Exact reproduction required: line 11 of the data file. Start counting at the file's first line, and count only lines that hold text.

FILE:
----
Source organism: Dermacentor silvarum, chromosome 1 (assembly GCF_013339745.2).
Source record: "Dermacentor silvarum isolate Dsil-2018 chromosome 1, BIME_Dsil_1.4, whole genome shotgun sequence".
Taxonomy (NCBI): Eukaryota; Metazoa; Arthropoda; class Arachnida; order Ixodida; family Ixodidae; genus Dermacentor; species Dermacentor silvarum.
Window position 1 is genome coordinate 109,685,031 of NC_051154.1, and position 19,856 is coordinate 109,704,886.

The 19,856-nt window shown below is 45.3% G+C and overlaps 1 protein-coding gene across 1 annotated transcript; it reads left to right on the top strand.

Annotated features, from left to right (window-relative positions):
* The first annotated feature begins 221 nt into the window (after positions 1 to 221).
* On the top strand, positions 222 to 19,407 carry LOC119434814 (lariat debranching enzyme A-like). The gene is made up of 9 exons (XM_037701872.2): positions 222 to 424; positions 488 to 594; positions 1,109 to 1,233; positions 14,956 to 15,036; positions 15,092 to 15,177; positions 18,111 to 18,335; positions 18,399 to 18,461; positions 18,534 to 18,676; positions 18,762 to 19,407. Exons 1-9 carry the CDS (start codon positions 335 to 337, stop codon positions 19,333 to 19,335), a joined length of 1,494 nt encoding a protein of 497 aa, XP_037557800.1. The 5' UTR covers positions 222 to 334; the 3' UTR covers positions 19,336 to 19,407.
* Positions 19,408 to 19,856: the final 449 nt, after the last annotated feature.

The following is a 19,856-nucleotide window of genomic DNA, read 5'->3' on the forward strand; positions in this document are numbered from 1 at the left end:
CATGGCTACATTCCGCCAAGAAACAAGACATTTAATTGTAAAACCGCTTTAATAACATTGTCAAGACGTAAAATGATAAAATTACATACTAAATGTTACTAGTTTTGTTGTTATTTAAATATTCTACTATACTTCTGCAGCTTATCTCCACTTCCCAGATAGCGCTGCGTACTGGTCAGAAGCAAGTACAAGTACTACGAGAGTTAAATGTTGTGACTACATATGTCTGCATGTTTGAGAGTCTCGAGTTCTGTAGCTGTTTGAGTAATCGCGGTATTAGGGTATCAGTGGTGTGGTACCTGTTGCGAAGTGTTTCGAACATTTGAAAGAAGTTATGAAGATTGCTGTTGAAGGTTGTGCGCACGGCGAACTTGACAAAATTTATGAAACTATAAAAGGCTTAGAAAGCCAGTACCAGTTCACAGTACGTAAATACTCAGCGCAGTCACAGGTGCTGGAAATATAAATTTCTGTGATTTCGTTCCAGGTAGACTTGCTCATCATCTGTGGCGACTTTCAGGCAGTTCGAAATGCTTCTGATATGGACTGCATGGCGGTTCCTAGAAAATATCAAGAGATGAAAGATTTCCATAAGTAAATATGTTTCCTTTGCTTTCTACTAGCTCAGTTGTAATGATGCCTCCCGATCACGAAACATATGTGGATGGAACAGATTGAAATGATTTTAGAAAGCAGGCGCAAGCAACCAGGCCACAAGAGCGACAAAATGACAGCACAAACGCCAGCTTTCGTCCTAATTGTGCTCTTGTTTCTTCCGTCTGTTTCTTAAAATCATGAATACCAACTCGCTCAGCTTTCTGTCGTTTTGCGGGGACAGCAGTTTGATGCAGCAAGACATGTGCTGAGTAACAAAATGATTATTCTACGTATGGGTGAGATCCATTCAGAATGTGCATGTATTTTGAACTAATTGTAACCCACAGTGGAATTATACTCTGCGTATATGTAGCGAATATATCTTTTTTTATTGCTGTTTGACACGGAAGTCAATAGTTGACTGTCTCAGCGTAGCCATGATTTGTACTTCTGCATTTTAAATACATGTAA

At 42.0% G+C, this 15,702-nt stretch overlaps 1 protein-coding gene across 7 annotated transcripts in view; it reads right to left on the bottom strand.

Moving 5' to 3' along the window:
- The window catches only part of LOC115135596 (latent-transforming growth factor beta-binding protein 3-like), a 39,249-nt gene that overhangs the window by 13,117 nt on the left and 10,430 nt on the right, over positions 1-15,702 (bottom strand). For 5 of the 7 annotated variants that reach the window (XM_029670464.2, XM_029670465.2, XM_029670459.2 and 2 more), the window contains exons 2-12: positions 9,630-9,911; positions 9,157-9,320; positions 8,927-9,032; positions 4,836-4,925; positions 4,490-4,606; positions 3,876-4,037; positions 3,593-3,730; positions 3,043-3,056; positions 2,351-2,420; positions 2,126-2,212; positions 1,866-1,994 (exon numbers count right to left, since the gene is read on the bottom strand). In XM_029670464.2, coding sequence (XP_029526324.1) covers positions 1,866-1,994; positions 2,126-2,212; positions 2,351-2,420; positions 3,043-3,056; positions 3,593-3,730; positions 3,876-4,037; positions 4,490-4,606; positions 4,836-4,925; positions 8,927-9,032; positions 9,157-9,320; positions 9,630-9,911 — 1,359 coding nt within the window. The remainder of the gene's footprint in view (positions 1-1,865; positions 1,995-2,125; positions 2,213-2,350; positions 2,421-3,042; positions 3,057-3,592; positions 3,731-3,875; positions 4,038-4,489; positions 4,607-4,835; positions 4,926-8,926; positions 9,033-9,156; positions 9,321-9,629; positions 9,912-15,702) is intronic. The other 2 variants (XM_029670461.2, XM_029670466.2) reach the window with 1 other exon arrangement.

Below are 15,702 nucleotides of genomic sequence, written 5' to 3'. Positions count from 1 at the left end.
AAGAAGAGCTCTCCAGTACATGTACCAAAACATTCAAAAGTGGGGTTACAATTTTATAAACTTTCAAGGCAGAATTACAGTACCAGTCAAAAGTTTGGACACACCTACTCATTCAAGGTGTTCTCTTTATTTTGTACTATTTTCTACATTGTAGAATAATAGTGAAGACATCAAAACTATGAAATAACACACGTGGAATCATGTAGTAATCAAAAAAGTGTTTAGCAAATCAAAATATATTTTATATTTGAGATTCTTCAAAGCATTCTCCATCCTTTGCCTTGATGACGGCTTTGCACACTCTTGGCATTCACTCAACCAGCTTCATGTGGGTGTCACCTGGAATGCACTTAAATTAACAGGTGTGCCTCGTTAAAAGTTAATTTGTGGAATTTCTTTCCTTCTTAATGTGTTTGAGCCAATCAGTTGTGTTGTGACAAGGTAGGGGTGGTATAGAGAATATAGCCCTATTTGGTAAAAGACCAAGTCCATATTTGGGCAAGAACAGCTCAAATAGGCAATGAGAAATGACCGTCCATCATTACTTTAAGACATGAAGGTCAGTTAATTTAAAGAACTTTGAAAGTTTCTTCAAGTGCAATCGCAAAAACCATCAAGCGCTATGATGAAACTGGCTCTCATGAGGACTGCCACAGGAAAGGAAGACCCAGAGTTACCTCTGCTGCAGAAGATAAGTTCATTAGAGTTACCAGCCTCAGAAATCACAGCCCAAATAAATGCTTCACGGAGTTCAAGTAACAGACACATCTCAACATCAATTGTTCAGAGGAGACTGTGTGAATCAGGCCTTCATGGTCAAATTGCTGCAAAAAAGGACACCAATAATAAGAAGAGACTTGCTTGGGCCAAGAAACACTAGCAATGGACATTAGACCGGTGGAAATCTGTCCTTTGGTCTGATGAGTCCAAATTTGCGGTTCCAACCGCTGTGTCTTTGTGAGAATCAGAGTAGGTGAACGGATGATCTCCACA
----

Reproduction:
CATGGCTACATTCCGCCAAGAAACAAGACATTTAATTGTAAAACCGCTTTAATAACATTGTCAAGACGTAAAATGATAAAATTACATACTAAATGTTACTAGTTTTGTTGTTATTTAAATATTCTACTATACTTCTGCAGCTTATCTCCACTTCCCAGATAGCGCTGCGTACTGGTCAGAAGCAAGTACAAGTACTACGAGAGTTAAATGTTGTGACTACATATGTCTGCATGTTTGAGAGTCTCGAGTTCTGTAGCTGTTTGAGTAATCGCGGTATTAGGGTATCAGTGGTGTGGTACCTGTTGCGAAGTGTTTCGAACATTTGAAAGAAGTTATGAAGATTGCTGTTGAAGGTTGTGCGCACGGCGAACTTGACAAAATTTATGAAACTATAAAAGGCTTAGAAAGCCAGTACCAGTTCACAGTACGTAAATACTCAGCGCAGTCACAGGTGCTGGAAATATAAATTTCTGTGATTTCGTTCCAGGTAGACTTGCTCATCATCTGTGGCGACTTTCAGGCAGTTCGAAATGCTTCTGATATGGACTGCATGGCGGTTCCTAGAAAATATCAAGAGATGAAAGATTTCCATAAGTAAATATGTTTCCTTTGCTTTCTACTAGCTCAGTTGTAATGATGCCTCCCGATCACGAAACATATGTGGATGGAACAGATTGAAATGATTTTAGAAAGCAGGCGCAAGCAACCAGGCCACAAGAGCGACAAAATGACAGCACAAACGCCAGCTTTCGTCCTAATTGTGCTCTTGTTTCTTCCGTCTGTTTCTTAAAATCATGAATACCAACTCGCTCAGCTTTCTGTCGTTTTGCGGGGACAGCAGTTTGATGCAGCAAGACATGTGCTGAGTAACAAAATGATTATTCTACGTATGGGTGAGATCCATTCAGAATGTGCATGTATTTTGAACTAATTGTAACCCACAGTGGAATTATACTCTGCGTATATGTAGCGAATATATCTTTTTTTATTGCTGTTTGACACGGAAGTCAATAGTTGACTGTCTCAGCGTAGCCATGATTTGTACTTCTGCATTTTAAATACATGTAA